More than you wanted to know: Part 1

Wondered what's inside this bag under the tree? It's the biggest and baddest Christmas present I've ever made. Or, I suppose I could call it the most time consuming, most frustrating, most rewarding. It's a QUILT, people. Overachiever, anyone? Over here! Over here!

Luckily, I had the right mind to start this thing back in October knowing full well what a beast it could prove to be. And beast it was.

But, let's start at the very beginning. A very good place to start. When you read you begin with A-B-C. When you sew you begin with scissors, a stack of fabric and a migraine. To reduce it from a migraine to a run of the mill headache, I used this Lemon Squares pattern for measurements. And let's be real. I'm not 95 years old. Scissors are for crazy people. Rotary cutters are where it's at. You slice the fabric like you slice a pizza.  A couple hours later, here were my stacks.

Oh, hold up. I forgot to mention that I wasn't just making a QUILT. I was making a PICTURE quilt. So the first step was wrangling pictures from all of John's siblings. Then formatting them, converting them to black and white and printing them on fabric paper (fabric lightly adhered to paper which peels off after having run through the printer). I went with a brand which marketed its color-fast quality, so I had the extra step of treating the fabric post print. Here were some of my prints laying out to dry.

And I suppose I also ought to mention that the picture sizes I needed left a lot of white space and that paper ain't exactly cheap. So, I pulled together a few "text pictures" on Photoshop to get the biggest bang for my buck.

My stacks of fabric stayed nicely organized until I was about 80% finished and Annie came to help me reorganize. So kind of her. Things got ugly after that. I couldn't find pieces I needed and had only bought enough fabric to barely make it. So I ended up working into the quilt a lot of mismatched scraps.

The piecing took me a couple of days. I sewed each individual block before I layed them all out on the bed and played around arranging them.

Like I mentioned in this post where I made our bedroom pillows, I'm not usually a perfectionist when I sew. But for this project I was pretty militant about ironing after each new seam in order to really keep my lines straight. I hate looking back at a quilt with mismatched corners that could have easily been remedied with a few extra seconds of attention.

Plus I had this girl keeping tabs on me and pointing out any inconsistencies. She's a tough cookie. Don't let the happy-go-lucky stripes fool you.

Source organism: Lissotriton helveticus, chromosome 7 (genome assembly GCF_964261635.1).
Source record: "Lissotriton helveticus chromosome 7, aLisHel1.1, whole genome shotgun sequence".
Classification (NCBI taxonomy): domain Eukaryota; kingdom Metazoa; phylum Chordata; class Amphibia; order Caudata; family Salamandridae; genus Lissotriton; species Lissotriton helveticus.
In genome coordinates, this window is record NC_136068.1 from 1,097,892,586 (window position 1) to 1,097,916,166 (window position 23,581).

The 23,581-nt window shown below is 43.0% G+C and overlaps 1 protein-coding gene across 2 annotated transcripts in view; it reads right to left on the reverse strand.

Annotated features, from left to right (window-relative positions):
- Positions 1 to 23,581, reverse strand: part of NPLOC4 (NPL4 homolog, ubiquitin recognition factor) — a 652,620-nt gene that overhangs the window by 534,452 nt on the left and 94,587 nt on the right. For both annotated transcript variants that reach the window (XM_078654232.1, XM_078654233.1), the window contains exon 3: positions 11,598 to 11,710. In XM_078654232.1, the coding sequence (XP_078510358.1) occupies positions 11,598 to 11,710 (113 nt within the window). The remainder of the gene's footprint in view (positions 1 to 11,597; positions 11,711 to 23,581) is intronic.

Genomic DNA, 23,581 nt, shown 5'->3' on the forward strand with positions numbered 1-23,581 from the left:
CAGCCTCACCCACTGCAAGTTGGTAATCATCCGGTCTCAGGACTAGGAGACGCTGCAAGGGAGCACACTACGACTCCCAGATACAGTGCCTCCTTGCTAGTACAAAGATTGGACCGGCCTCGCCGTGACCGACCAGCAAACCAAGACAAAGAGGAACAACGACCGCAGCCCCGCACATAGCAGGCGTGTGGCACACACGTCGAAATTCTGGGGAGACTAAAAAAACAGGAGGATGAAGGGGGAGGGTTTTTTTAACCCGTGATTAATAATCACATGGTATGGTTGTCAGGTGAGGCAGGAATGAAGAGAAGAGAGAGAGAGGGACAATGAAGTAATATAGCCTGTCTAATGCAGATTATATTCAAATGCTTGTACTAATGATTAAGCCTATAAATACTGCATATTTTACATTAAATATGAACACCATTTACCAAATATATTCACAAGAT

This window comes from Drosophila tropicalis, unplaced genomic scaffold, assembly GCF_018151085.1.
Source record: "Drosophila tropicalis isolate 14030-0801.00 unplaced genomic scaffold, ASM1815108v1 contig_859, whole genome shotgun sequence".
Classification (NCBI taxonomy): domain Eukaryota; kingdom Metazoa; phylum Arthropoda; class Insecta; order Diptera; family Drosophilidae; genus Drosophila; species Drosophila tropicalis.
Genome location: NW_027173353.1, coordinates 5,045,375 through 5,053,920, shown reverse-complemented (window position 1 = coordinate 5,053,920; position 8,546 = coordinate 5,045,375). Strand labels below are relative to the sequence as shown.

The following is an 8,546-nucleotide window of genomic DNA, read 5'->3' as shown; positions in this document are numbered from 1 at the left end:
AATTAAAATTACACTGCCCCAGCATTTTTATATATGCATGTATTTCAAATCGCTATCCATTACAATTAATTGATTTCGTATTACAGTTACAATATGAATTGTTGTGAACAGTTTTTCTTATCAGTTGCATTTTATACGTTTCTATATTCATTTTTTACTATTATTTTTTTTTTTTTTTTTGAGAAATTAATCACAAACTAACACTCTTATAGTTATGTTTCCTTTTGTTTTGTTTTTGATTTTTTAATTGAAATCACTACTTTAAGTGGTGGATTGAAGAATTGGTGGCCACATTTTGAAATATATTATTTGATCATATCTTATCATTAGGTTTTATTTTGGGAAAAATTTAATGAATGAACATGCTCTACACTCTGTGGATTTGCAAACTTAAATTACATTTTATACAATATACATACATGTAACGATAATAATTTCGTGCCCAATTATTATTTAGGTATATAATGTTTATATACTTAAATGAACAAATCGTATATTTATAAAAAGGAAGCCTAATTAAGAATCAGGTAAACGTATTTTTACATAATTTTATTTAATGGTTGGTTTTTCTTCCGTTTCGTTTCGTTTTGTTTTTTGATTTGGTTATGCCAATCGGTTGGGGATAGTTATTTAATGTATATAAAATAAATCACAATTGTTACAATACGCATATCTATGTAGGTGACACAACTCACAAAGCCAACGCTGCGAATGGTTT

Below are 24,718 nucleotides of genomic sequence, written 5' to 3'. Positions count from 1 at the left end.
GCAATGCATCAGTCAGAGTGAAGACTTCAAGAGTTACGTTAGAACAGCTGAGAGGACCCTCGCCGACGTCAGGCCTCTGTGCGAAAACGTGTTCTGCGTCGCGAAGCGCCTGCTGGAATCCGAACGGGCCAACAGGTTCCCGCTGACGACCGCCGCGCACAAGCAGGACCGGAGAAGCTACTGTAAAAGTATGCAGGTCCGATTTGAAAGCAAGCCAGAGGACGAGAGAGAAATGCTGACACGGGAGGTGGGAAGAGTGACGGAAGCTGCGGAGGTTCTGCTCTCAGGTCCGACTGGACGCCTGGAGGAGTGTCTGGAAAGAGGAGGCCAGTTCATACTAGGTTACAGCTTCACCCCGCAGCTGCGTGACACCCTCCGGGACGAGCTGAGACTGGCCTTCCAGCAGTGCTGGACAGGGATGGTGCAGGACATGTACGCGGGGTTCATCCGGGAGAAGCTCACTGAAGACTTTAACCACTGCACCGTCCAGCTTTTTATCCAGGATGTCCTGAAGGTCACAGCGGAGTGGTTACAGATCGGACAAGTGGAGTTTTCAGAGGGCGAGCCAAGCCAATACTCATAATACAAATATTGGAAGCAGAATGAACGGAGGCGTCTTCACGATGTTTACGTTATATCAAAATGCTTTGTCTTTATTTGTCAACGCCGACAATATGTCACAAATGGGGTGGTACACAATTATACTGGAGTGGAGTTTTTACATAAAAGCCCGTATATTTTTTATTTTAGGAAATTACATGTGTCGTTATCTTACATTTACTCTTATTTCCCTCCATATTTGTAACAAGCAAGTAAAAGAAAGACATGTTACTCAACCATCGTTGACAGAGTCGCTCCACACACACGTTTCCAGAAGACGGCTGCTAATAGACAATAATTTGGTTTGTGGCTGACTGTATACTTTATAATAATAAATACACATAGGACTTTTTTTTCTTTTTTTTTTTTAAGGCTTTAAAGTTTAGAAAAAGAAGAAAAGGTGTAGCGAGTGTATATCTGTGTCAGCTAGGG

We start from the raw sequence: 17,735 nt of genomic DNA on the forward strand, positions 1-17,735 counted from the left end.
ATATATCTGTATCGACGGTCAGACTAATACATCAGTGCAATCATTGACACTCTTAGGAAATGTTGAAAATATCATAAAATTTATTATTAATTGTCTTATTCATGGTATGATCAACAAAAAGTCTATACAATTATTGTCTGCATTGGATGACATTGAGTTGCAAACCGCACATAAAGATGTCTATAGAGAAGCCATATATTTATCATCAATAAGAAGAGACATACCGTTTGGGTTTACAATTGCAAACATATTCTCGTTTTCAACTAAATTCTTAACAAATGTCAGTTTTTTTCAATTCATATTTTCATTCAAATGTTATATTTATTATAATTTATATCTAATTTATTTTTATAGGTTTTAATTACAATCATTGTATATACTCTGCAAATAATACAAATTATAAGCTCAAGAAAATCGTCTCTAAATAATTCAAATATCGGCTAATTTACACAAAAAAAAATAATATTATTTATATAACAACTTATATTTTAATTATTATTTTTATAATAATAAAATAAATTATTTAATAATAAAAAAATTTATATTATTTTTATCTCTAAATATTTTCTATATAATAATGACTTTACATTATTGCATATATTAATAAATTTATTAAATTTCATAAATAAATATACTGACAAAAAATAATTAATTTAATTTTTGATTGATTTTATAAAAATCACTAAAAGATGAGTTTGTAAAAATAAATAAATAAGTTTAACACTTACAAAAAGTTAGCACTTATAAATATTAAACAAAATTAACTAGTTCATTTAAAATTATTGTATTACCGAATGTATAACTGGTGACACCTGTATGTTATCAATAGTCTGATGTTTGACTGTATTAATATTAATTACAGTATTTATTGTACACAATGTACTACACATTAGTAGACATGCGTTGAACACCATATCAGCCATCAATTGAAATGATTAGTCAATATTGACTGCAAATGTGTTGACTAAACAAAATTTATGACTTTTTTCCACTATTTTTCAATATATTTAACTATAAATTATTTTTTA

As you can see in that above picture, things got funky. The body of the quilt bored me. But that was also the point. I didn't want the photographs to be swallowed by the fabric around it. The quilt border gave me a chance to be bold. And Kaffe Fasset is my homeboy. His fabric makes me drool. These were all remnants I had from his collection...maybe ten years ago? Yes, that means I bought it in high school. What can I say? I was a dork. But at some point I had a temporary hiatus from being weird and quilting as a fifteen year old. And therein lay the reason for a handful of quilt blocks I never used and a stack of already cut Kaffe Fasset fabric. I incorporated those into the backing and border of the quilt. Layed it out, sandwiched in the batting and basted the layers together.

Then it dawned on me that I didn't actually know how to quilt. (Sorry John, I'm about to sell you out.) So, John and I sat down and watched tutorials on how to quilt. He was clearly bored that evening. And he and I jacked around on scrap fabric realizing how terrible we were and how it was going to cost a fortune to get this thing finished if I had to hire it out. (For all you cool people out there who don't know. Piecing is sewing the blocks or strips together. Quilting is securing the top, the middle batting (what keeps you warm) and the backing together. It's the hard part. The long part. The pull your hair out part.)

After practicing for not enough time, I took the plunge. I buried the layers under the neck of my machine, with the bulk of the quilt swallowing our dining room table, and I began free motion quilting. Wearing gardening gloves with rubber finger tips to grip and guide the layers. What? Lay off. I know it's weird. But it helped. A lot. Besides it was my mother-in-law who gave me those gardening gloves several years ago. I'm a terrible gardener and only used them but once. Given that this quilt was for her and John's dad, I felt like the usefulness of the gloves came full circle. BAM.